Chef Ann Ahmed’s new Minneapolis restaurant, Khâluna, is now open
With her new restaurant Khâluna, which opens today, Ann Ahmed has grown. At least, that’s how she describes the trajectory of her first restaurant, the 17-year-old Lemon Grass Thai Cuisine in Brooklyn Park, to her second effort, Lat 14 in Golden Valley, and now to a jaw-dropping resort. designed by Shea on the corner of 40th Street and Lyndale Avenue S. in Minneapolis which she describes as a “luxury escape”.
“It’s kind of like when we were traveling, we wanted to pack a backpack, and now we’re like, no, we would like a nice hotel,” Ahmed said. “Our backpacking days are over.”
Components of the space include an airy dining room and a wall that opens, in good weather, onto a huge patio that leads to the nearby Khâluna market, where Ahmed has kept Laotian products, including commercial textiles. fair trade, baskets woven by an old man, and a small selection of Asian groceries. The room also serves as a private dining room for a group of 10, and its centerpiece is a pink cotton candy kitchen where Ahmed will be giving cooking lessons. Take-out items will be available here for enjoyment on another more casual patio.
The guideline in all of Ahmed’s menus is Southeast Asian cuisine, especially the Laotian cuisine she grew up with. The shimmering mushroom-filled dumplings with skins made by pressing individual tapioca pearls together are a tribute to his family, who gathered around the table to speed up the painstaking assembly.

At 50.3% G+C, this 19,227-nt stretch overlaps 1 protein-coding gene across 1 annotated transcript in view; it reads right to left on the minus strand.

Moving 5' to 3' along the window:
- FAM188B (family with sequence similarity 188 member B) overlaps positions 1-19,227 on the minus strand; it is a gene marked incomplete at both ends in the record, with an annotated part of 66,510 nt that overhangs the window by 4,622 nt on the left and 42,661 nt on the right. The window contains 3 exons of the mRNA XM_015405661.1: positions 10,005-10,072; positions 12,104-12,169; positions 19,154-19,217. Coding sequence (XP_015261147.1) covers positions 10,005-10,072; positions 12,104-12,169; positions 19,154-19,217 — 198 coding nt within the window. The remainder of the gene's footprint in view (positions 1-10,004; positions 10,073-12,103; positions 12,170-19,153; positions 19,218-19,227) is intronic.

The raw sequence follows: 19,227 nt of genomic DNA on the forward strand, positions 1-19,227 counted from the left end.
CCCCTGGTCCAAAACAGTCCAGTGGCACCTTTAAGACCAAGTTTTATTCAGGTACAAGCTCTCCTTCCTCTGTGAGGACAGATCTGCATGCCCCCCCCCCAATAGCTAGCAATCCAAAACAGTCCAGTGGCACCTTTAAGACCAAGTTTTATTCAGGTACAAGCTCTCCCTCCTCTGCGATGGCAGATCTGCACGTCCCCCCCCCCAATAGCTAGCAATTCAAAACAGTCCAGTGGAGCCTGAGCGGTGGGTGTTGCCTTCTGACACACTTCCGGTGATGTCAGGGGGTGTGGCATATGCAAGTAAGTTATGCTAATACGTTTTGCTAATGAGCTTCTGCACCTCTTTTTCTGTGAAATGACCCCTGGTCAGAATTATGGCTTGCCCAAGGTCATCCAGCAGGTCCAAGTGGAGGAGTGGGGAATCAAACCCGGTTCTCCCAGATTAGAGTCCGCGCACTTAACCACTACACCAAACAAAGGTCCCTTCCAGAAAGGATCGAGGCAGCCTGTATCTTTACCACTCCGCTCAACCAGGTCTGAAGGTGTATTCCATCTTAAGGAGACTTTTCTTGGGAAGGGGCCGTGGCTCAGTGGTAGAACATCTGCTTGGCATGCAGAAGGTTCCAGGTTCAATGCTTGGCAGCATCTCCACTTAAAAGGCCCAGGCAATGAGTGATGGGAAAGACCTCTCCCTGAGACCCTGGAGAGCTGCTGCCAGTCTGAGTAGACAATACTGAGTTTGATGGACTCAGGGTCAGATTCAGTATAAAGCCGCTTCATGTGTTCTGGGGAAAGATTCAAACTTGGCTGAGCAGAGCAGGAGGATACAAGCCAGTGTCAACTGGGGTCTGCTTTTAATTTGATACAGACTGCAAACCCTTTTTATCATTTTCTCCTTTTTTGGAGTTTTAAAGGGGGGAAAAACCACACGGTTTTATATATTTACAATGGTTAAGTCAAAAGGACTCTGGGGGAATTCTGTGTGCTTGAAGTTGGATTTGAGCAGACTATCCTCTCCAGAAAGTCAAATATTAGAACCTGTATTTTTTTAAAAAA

For many dishes, Ahmed merges these traditional flavors with his favorite dishes. Umami-filled seafood pasta combines his love of Italian cuisine with Southeast Asian ingredients such as galangal, lemongrass, makrut leaves and Tom Yum sauce. The shrimp rolls combine the crunch of an egg roll with the chewing of a roll of rice paper by putting them into each other, avoiding Ahmed’s pet peeve of “all mushy”.
The menu is divided into small plates and salads ($ 12- $ 21) and entrees ($ 16- $ 28).
For drinks, bar manager Trish Gavin’s selections of spirits and wines follow the journey of European traders to the historic East Indies with ingredients that chart their route. The substantial non-alcoholic offerings are mostly low in sugar and have added benefits, with teas and roots helping to cleanse, awaken, and relax.
If that makes guests feel like they’re lounging in a poolside spa at a remote resort, mission accomplished.
“When people go out they want an escape, they want an experience,” Ahmed said. “I hope it will be something memorable.”
Khâluna is open from 4 p.m. to 10 p.m. Sun, Wed. and Thurs. and from 4 p.m. to 11 p.m. from Friday to Saturday. Make reservations, which go fast, at khaluna.com.